Sunday, May 21, 2017

2020 Presidential Primary Movement: Expectations Setting

With state legislatures across the country at various stages of winding down their work for 2017, FHQ should do what it should have done at the outset of those bodies convening earlier this year. Mainly, that means putting together an outlook of what one might anticipate with respect to their efforts at scheduling or repositioning presidential primary elections for the 2020 cycle. Consider this -- even retrospectively -- as a set of guidelines.

First, one does tend to see more action in odd numbered years. However, the year after a presidential election is usually a period when the urgency to shift the dates of presidential nomination contests is, if not at its nadir, then quite low compared to other windows of time. There may be some lingering sentiment to reorder the primary calendar in the time immediately after a presidential election cycle among constituents and legislators alike -- when the most recently completed presidential nomination process is still fresh on the minds of both -- but that does not often lead to actual changes.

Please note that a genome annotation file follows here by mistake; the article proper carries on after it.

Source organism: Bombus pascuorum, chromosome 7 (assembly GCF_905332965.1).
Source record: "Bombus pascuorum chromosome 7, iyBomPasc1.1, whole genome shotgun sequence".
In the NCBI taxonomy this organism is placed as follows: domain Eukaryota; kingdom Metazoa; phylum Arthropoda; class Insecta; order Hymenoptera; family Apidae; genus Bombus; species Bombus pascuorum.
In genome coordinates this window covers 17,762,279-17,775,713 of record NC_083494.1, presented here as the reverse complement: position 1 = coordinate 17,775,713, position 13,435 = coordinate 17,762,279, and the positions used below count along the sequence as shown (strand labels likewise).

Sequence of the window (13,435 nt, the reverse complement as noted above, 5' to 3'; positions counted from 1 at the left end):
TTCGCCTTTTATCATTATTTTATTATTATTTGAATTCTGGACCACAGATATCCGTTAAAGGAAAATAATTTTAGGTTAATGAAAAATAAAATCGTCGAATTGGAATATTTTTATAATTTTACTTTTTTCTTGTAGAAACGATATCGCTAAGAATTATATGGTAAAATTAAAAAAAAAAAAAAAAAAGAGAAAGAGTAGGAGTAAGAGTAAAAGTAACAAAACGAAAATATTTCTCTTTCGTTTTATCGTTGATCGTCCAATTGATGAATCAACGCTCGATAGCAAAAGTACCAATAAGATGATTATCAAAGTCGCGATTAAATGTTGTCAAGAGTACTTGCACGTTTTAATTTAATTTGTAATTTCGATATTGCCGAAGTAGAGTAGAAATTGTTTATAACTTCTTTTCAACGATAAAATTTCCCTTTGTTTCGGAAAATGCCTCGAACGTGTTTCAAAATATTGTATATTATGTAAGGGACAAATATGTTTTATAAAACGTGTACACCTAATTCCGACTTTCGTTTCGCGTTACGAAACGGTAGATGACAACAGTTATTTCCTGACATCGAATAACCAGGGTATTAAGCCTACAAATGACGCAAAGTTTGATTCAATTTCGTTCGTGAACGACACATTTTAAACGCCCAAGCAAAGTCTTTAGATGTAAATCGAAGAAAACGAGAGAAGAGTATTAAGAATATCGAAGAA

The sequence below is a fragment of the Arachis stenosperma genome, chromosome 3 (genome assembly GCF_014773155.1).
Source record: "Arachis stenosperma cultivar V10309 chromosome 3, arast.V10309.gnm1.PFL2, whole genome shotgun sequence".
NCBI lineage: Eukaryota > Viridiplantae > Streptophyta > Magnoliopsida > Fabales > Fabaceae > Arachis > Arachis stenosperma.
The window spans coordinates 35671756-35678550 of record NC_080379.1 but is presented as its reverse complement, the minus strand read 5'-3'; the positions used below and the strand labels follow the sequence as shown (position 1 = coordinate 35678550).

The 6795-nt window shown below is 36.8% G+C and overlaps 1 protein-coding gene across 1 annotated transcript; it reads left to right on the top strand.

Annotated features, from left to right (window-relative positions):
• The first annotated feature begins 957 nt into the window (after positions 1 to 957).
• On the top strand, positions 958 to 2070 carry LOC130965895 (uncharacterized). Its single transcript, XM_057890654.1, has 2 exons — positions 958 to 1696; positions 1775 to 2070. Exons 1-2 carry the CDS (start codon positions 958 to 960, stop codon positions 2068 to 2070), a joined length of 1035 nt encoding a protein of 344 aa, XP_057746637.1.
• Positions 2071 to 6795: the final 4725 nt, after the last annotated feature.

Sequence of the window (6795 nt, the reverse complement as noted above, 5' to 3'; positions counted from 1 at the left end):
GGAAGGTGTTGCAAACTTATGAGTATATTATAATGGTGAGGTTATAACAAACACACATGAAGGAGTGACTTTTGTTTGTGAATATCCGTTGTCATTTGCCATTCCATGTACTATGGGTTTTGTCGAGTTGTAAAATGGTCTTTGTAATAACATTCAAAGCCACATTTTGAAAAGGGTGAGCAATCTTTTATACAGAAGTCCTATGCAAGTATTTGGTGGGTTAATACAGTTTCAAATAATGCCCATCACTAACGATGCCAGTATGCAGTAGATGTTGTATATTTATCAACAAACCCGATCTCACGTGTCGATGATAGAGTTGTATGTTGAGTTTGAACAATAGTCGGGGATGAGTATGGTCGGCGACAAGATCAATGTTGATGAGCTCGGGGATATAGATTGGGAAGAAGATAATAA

More often, any leftover feelings from and about the previous process make their way into proposed/introduced legislation that ends up much further down the list of legislative priorities for the majority of legislators. To put it in language that FHQ often uses, there may be a willingness to improve the lot of a state and its presidential primary position among a handful of legislators but they rarely have the ability to translate that into passed and signed legislation. Again, there are bigger fish to fry for most legislators coming off an election of their own. As in Washington, the time to move on legislative priorities -- especially if they are large in scope -- is early.

None of this is to suggest that one does not see any activity. Rather, there are factors that tend to limit that action in the year after a presidential election. The convergence of legislative willingness and ability to alter the timing of a presidential primary election tends to occur when that aforementioned urgency is raised. And that most often occurs not in the year after the last presidential election cycle, but in the year before the next presidential election cycle.